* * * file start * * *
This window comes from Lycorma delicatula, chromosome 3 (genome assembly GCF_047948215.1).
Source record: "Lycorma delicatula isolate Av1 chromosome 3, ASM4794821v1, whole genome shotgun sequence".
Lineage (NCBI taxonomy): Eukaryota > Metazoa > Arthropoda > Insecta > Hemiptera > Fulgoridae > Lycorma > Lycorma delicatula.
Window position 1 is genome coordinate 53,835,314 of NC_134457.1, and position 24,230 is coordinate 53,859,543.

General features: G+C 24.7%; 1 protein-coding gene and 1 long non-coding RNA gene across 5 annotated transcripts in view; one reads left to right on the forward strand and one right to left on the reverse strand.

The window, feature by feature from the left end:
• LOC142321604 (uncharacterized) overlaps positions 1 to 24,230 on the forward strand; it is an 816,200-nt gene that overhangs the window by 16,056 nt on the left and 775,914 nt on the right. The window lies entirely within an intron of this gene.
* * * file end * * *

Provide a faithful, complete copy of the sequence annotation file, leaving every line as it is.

This window comes from Lycorma delicatula, chromosome 3 (genome assembly GCF_047948215.1).
Source record: "Lycorma delicatula isolate Av1 chromosome 3, ASM4794821v1, whole genome shotgun sequence".
Lineage (NCBI taxonomy): Eukaryota > Metazoa > Arthropoda > Insecta > Hemiptera > Fulgoridae > Lycorma > Lycorma delicatula.
Window position 1 is genome coordinate 53,835,314 of NC_134457.1, and position 24,230 is coordinate 53,859,543.

General features: G+C 24.7%; 1 protein-coding gene and 1 long non-coding RNA gene across 5 annotated transcripts in view; one reads left to right on the forward strand and one right to left on the reverse strand.

The window, feature by feature from the left end:
• LOC142321604 (uncharacterized) overlaps positions 1 to 24,230 on the forward strand; it is an 816,200-nt gene that overhangs the window by 16,056 nt on the left and 775,914 nt on the right. The window lies entirely within an intron of this gene.